Working hard but not improving? You’re not alone. Eduardo Briceño reveals a simple way to think about getting better at the things you do, whether that’s work, parenting or creative hobbies. And he shares some useful techniques so you can keep learning and always feel like you’re moving forward.
Our culture is obsessed with happiness, but what if there’s a more fulfilling path? Happiness comes and goes, says writer Emily Esfahani Smith, but having meaning in life — serving something beyond yourself and developing the best within you — gives you something to hold onto. Learn more about the difference between being happy and having meaning as Smith offers four pillars of a meaningful life.
Jennifer Fulwiler tells of her journey to Christ. It is interesting to hear an intellectual argument for a belief in Jesus opposed to a purely emotional one. But I dare you to watch without your emotions being stirred and your spirit leap within you. Enjoy!
Jia Jiang adventures boldly into a territory so many of us fear: rejection. By seeking out rejection for 100 days — from asking a stranger to borrow $100 to requesting a “burger refill” at a restaurant — Jiang desensitized himself to the pain and shame that rejection often brings and, in the process, discovered that simply asking for what you want can open up possibilities where you expect to find dead ends.
Have you ever heard the phrase, “There are no bad questions”?
In leadership, this might be true.
I have learned in my years of leadership – I only know what I know. And, many times I don’t know much. There are often things among the people I am trying to lead which I need to know – and, for whatever reason – I won’t know unless I ask. Which means I must continually ask lots of questions.
One of the best skills a leader can develop is the art of asking the right questions – and, even better – at the right times.
Here are 10 of the greatest leadership questions ever asked:
- How can I help you?
- What is the biggest challenge you have to being successful here?
- Do you understand what I’ve asked you to do?
- What am I missing or what would you do differently if you were me?
- What do you see I can’t see?
- How can I improve as your leader?
- If we had authority to do anything – and money was no barrier – what would you like to see us do as a team/organization?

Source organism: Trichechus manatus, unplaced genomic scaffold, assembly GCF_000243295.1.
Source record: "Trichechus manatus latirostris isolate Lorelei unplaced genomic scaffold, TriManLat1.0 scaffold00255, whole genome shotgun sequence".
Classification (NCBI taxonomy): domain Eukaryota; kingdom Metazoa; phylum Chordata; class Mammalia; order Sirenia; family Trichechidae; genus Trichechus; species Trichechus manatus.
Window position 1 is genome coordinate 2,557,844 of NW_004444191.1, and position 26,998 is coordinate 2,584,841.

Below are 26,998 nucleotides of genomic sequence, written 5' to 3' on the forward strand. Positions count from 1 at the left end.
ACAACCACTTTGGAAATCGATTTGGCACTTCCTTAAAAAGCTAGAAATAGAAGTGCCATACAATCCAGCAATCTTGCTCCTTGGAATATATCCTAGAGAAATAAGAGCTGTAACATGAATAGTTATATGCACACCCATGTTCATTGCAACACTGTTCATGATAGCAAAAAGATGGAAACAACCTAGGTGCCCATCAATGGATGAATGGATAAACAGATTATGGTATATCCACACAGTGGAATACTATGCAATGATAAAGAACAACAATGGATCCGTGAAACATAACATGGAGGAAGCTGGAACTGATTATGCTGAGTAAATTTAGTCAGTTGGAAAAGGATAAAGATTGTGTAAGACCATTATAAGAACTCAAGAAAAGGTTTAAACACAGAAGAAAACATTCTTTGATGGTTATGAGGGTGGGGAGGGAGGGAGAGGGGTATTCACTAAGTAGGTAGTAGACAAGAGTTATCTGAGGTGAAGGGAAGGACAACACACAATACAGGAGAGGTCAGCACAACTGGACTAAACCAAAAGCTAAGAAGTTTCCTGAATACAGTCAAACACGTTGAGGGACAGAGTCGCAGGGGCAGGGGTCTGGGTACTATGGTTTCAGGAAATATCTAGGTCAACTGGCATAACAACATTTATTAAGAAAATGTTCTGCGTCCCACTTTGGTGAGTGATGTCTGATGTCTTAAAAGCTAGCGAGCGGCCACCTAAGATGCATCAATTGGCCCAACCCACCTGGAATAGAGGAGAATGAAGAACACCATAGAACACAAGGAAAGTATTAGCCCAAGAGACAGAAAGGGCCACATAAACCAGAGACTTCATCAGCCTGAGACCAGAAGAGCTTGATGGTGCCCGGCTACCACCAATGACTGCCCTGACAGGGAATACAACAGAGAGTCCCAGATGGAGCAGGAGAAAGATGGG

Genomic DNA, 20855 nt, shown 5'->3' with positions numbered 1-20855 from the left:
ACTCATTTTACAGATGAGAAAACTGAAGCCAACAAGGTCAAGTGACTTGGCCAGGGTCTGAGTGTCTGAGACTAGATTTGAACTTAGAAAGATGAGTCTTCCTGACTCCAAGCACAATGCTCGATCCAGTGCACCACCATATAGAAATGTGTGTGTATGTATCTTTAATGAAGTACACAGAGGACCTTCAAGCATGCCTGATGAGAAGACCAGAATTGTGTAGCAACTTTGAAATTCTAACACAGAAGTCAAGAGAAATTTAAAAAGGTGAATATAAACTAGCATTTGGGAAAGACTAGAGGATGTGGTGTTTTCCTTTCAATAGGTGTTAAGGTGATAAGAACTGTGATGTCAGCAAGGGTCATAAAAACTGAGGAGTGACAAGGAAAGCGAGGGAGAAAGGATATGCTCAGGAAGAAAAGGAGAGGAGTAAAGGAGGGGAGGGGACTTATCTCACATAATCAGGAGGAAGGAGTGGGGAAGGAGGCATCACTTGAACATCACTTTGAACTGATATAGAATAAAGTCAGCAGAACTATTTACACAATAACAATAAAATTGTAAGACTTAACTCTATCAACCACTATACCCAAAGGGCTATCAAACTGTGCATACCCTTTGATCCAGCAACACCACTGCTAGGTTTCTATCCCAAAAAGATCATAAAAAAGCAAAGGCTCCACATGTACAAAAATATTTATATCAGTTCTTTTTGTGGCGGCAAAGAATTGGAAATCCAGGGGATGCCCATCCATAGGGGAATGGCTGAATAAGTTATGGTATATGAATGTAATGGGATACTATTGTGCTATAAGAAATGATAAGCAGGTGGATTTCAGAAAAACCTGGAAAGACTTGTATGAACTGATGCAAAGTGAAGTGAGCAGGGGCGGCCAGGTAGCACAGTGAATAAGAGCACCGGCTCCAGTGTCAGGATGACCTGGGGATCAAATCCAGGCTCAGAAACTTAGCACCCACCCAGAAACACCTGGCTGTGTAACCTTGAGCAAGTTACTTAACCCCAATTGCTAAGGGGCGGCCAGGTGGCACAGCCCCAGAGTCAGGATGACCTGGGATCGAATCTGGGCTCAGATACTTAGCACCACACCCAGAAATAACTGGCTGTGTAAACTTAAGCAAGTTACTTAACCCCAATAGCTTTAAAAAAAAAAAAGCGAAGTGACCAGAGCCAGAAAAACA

- Where do you see yourself someday and how can I assist you in getting there?
- What are you currently learning which can help all of us?
- How are you doing in your personal life and is there any way I can help you?
You can rephrase these for your context and within the relationships you have with people with whom you serve. You can certainly add your own questions. But, if you are attempting to lead people, may I suggest you start asking questions.
Find the original post here.
By loading kids with high expectations and micromanaging their lives at every turn, parents aren’t actually helping. At least, that’s how Julie Lythcott-Haims sees it. With passion and wry humor, the former Dean of Freshmen at Stanford makes the case for parents to stop defining their children’s success via grades and test scores. Instead, she says, they should focus on providing the oldest idea of all: unconditional love.
A great radio program from Family Life Radio.
Every family is messy. Caleb Kaltenbach’s is no exception. Caleb reflects on growing up with a mom and dad who divorced when he was 2 upon discovering they were each gay. Caleb’s mother shared a home with her partner for 22 years, and his father stayed in the closet until Caleb was in college. Caleb offers unique insight on how the gay community perceives Christians.
I’m posting this for my son, Nathan. He loves legos and at 9 years old would love to create with legos to earn a living one day. Looks like it might be possible, who knows.
I started classes yesterday. Wow! Do we really need to be told to show up and do the homework. Anyways, I’ve begin reading the 10 pound textbooks and although not ordinary a coffee drinker I find myself digging through my cabinets for the french press I purchased to make herbal home remedies. Here’s what I found on making a good cup of coffee.
I’ve just started teaching my 22 year old to drive. She has been apprehensive up to this point but doing a good job thus far. This Bob Newhart stetch was brought to mind. He is one of my favorite comedians. ~Beth
I’m very interested in who I am right now, and who you are. Here’s a helpful piece of a very large puzzle. ~Beth
11 fun, informative and captivating talks to inspire young minds.
Find the play list here.
This is not Nathan’s class but this is the song and the theme of the entire year in the school which Nathan attends. It’s been a great year for him overall and I am very pleased with what he has been learning.
This is the program from Nathan’s Talent Night Show-
Nathan is in the green shirt right of center and above.
SUMMER BREAK HERE WE COME, READY OR NOT!